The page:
Kat Olbrich, Maryland and Delaware Area Director of the American Foundation for Suicide Prevention discussed their mission, to reduce death by suicide. She spoke about their funding of suicide prevention and postvention research, education programs for the community about how to be smart about mental health, and their advocacy for suicide prevention and mental health on a local and national level. They also provide support for those affected by suicide. She noted that in 2017 we lost over 47,000 Americans to suicide, an average of one suicide death every 12 minutes, which makes suicide the 10th leading cause of death in the U.S. It is estimated that at least 100 people are affected by every suicide and that for every suicide, there are at least 25 people that attempt to take their life. In 2017 we lost 112 Delawareans to suicide. Suicide is the 2nd leading cause of death for youth.
She explained that suicide is a health issue just like a heart disease or diabetes with is no single cause although most people who died by suicide had an underlying mental health condition. Much of the AFSP’s advocacy work is in mental health, reducing the stigma and making it accessible and affordable to all.
We discussed warning signs, like someone talking about being a burden to others, feeling like life is not worth living, or someone explicitly mentions that they are thinking about ending their life. She asked us to pay attention to changes in behavior like someone drinking more than usual or abusing drugs, sleeping too much or too little, sudden reckless behavior, or withdrawing themselves from friends and family, changes in mood can be a hint and need to be taken seriously. Kat also spoke about ‘environment’ – if a gun or other method is available the person needs to be removed immediately.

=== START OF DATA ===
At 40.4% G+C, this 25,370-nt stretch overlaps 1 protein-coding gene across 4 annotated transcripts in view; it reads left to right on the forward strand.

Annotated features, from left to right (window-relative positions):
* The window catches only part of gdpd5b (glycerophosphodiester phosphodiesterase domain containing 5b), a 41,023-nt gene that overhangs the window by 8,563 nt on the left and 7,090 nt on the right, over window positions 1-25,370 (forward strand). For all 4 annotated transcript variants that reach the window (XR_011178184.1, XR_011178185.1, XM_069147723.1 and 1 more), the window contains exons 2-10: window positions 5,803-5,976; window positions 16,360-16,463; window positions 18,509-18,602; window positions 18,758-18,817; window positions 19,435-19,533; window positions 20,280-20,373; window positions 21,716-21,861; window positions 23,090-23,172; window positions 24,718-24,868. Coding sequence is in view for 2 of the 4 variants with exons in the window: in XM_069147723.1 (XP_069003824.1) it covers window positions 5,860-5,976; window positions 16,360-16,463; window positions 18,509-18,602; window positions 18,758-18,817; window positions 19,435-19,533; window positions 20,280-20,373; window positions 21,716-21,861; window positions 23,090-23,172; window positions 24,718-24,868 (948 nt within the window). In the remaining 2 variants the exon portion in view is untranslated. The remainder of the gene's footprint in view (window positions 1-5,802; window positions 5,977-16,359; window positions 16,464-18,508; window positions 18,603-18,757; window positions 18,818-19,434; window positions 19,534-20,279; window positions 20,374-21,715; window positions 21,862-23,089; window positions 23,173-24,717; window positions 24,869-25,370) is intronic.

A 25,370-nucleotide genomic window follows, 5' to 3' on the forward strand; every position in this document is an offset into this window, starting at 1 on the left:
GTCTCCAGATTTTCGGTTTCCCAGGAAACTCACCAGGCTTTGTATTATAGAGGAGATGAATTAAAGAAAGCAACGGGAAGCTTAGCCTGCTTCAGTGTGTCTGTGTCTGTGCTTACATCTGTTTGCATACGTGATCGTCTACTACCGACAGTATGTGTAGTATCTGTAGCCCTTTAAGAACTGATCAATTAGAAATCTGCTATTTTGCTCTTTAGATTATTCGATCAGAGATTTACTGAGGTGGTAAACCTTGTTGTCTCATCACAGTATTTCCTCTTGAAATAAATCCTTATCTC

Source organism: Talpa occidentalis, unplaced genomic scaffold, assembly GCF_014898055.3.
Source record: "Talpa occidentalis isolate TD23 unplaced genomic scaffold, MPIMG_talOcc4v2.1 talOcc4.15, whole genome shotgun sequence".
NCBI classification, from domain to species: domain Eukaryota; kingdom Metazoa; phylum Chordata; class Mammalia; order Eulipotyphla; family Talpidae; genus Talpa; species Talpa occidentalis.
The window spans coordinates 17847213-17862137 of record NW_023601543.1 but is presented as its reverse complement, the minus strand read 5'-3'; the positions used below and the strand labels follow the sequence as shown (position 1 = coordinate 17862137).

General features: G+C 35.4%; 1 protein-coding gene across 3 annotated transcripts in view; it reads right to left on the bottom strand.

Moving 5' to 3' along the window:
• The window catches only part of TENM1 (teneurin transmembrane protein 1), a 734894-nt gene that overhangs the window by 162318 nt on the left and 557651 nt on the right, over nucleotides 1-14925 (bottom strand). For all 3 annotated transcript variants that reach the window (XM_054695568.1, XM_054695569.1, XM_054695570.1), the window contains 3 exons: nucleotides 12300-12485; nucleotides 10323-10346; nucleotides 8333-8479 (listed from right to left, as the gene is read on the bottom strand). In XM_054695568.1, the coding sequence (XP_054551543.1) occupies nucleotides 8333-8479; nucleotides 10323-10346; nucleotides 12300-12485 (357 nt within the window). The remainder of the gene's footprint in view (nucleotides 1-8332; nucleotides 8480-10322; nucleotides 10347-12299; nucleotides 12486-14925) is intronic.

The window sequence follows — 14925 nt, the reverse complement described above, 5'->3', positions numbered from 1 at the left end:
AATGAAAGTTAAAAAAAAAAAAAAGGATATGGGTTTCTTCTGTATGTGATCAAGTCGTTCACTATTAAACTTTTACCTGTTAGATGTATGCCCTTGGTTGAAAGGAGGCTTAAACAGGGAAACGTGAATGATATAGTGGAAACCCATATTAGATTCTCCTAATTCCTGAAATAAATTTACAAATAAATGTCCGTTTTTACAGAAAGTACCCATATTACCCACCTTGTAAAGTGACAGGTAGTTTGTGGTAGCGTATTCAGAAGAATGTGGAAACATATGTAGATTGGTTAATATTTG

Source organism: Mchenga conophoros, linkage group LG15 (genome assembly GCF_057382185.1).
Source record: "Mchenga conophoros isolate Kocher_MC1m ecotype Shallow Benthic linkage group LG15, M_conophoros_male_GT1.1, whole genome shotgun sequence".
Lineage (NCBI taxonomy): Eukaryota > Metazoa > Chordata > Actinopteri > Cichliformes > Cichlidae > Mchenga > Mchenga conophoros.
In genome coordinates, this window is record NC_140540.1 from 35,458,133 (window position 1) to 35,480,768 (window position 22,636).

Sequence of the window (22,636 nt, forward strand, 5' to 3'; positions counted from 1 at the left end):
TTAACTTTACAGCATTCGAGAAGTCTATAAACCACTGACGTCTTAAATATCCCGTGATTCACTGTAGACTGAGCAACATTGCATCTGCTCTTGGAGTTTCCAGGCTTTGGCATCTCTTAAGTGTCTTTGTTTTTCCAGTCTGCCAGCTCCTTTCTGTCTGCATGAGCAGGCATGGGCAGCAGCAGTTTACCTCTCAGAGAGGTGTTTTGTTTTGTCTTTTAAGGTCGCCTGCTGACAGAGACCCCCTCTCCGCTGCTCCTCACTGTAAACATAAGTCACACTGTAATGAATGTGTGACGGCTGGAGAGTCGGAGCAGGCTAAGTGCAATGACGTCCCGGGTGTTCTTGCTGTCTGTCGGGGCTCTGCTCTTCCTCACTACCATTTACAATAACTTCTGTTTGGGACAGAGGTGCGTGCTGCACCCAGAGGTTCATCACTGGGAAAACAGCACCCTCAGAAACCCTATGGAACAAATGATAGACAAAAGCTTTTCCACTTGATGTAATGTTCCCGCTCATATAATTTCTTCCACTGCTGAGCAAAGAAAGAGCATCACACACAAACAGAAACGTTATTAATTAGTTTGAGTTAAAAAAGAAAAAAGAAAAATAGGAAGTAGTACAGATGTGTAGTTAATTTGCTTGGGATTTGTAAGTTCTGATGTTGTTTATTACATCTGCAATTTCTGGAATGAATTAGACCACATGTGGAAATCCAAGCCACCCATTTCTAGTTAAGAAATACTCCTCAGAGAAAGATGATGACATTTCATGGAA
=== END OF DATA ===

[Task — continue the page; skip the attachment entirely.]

She gave us tips on what to do when you feel like someone is at risk, even if you are not sure what is going on in your loved one’s life, you can reach out when you feel like something is off. Simply trust your gut. When you reach out, talk to the person in private, ask them directly about suicide and make sure that you listen to what they have to say. Offer them to help find a mental health professional or take them to a doctor to get an evaluation. We also discussed talking to children and teens about suicide and creating a trusting conversation.
If you are in crisis or if you are helping someone in crisis, please call the Suicide Prevention Lifeline at 1-800-273-8255. This is a 24/7 free service and it is anonymous. The person on the other end can help you when you are in crisis. But they also can support the helper and provide them with information on how to best talks to someone in crisis. You can also text using the Crisis Text Line at 741-741. This as well is a free anonymous service and you will be texting with a trained professional.
She suggested the best way to support the American Foundation for Suicide Prevention is to join them for the October 20 Out of the Darkness Walk. The walks are a great opportunity for people who had a loss to suicide or people that have a history with mental health to learn that they are not alone and that there is hope.
Walkers wear “honor beads” that come in nine different colors, each color shows your connection to the cause. If you wear green you personally struggle with mental health and if you wear teal, you support someone struggling with their mental health. If you wear orange you lost a sibling, white is for loss of a child, or silver for first responders, military and veterans. It is a great way to connect to others that wear the same bead colors and it makes you feel less alone.
If someone is interested in volunteering with the American Foundation for Suicide Prevention or attend a suicide prevention training, please visit afsp.org/delaware.